The White House hasn’t ruled out the possibility of President Biden reducing his son’s sentence.

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When asked about the possibility of commuting Hunter Biden’s sentence, White House spokeswoman Karine Jean-Pierre stated that she had “nothing to share beyond” what President Biden had already commented on the matter. This response came after a Delaware jury found Hunter Biden guilty on Tuesday of lying about his drug use when purchasing a revolver in 2018.

Jean-Pierre, who clarified that she had not discussed the issue of commutation with President Biden, referenced the president’s comments from last week, where he affirmed he would not pardon his son. “Hunter Biden’s story is a story that all too many Americans know,” Jean-Pierre remarked.

U.S. presidents have the authority to commute sentences for those convicted of federal offenses or to issue pardons, which completely vacate the convictions. Commuting a sentence would maintain the conviction but reduce the severity of the punishment imposed by the court. However, presidential powers of commutation and pardon do not extend to state-level cases.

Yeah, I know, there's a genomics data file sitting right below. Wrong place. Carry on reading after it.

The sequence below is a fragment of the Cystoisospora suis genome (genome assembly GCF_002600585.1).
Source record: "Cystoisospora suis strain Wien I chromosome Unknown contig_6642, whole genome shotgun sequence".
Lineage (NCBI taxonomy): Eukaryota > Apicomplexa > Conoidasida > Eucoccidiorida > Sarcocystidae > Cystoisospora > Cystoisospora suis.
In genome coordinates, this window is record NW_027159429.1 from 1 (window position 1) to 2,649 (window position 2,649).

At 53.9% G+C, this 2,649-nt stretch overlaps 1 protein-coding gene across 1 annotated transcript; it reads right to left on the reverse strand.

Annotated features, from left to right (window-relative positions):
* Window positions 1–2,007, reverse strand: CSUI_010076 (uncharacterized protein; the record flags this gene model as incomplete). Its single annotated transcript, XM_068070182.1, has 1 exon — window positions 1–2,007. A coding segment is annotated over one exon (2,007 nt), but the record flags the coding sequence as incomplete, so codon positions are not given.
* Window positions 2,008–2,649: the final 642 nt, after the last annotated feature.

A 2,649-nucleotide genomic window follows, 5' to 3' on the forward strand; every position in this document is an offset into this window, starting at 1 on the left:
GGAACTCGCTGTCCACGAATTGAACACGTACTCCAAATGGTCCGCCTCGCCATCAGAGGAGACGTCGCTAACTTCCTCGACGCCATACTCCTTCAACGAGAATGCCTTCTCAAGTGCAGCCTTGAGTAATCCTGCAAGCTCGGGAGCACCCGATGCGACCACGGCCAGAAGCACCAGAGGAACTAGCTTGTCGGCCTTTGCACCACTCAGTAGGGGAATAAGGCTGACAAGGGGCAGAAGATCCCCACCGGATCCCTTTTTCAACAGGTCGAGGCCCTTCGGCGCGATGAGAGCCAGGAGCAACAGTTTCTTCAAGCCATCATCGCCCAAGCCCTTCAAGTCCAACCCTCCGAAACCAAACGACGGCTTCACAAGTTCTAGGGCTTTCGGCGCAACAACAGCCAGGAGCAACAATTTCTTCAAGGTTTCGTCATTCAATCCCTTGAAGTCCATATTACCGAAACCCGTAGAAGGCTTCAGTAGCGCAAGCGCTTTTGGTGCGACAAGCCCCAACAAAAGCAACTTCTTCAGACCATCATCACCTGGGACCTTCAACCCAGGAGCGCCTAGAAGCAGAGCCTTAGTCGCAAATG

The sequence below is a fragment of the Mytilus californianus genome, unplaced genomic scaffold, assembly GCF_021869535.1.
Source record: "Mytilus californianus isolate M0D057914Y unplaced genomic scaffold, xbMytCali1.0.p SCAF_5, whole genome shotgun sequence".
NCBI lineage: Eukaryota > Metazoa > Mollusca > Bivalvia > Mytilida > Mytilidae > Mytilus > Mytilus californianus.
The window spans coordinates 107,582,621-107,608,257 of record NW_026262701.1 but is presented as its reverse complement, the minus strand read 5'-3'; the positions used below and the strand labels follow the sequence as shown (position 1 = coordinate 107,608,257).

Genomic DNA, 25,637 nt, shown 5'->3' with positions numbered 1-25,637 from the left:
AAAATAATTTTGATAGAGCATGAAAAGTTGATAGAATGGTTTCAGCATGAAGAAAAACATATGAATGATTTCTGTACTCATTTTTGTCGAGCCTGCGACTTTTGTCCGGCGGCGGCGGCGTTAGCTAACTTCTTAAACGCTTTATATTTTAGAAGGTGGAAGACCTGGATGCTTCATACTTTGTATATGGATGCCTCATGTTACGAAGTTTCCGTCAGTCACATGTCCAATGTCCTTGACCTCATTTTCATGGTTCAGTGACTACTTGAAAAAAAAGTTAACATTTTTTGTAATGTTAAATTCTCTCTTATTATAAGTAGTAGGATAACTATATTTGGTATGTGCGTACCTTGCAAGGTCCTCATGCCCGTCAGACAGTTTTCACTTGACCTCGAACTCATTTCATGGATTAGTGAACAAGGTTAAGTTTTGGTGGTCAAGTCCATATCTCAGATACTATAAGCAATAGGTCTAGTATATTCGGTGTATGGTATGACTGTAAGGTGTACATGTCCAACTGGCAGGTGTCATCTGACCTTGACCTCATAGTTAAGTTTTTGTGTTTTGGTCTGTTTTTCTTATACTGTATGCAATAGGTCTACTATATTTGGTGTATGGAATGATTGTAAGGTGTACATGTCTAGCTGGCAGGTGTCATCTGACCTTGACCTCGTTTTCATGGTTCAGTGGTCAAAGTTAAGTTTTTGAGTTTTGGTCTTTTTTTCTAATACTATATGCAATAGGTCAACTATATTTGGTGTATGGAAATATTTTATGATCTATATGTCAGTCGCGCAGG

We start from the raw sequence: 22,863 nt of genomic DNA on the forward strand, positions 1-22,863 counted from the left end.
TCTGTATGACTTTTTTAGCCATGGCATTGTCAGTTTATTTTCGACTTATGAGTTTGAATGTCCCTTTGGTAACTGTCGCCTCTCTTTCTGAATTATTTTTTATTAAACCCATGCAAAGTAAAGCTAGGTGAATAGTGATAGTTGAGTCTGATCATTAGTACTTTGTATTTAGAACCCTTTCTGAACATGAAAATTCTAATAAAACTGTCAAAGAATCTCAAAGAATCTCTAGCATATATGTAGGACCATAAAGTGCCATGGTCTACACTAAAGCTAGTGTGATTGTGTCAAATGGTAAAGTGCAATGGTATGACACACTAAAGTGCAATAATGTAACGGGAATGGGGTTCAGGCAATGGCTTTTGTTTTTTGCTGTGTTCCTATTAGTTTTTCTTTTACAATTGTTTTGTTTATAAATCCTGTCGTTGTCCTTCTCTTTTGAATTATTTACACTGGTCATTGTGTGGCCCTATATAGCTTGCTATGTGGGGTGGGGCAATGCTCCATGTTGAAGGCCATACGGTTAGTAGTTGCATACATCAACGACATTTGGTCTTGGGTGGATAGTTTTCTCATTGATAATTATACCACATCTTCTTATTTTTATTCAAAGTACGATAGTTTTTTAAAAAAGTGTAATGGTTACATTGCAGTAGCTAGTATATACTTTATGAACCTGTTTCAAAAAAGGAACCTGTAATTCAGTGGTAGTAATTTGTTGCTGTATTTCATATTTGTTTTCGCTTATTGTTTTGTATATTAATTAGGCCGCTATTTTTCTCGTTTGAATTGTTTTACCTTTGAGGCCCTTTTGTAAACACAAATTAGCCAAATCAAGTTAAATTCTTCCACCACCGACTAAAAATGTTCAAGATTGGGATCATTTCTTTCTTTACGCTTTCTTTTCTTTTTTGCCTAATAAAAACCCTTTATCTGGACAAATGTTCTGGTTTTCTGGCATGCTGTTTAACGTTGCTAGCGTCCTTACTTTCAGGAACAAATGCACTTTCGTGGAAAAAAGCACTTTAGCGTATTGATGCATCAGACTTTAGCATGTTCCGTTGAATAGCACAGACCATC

During a press briefing aboard Air Force One on Wednesday, Jean-Pierre told reporters, “He [President Biden] and the First Lady love their son and support him. I just don’t have anything beyond that.” She also declined to discuss details of President Biden’s visit to Wilmington, Delaware, on Tuesday evening, following the jury’s guilty verdict in Hunter Biden’s case.

Jean-Pierre’s stance seems to have evolved since last September, when she was asked if President Biden would consider pardoning or commuting his son’s sentence if convicted. At that time, she firmly responded, “I’ve answered this question before. It was asked of me not too long ago, a couple of weeks ago. And I was very clear, and I said no.”

En route to Italy for the G7 summit, Jean-Pierre reiterated President Biden’s commitment to respecting the judicial process and accepting the outcome of the case. “He has made it very clear that he respects the judicial process and accepts the outcome of this case,” she said, reading from a previous statement by the president.

Hunter Biden faced charges related to lying on a federal background check about his drug use and for possessing a gun while under the influence of drugs. He maintained that he was in recovery when he purchased the firearm in October 2018. He now faces up to 25 years in prison, although legal experts believe such a lengthy sentence is unlikely.

The scope of a president’s pardon power has been a topic of debate among constitutional scholars, with some questioning whether a president can pardon himself. If Donald Trump were to win the presidency again, he might be the first to attempt such a move if convicted in either of the federal criminal cases against him.

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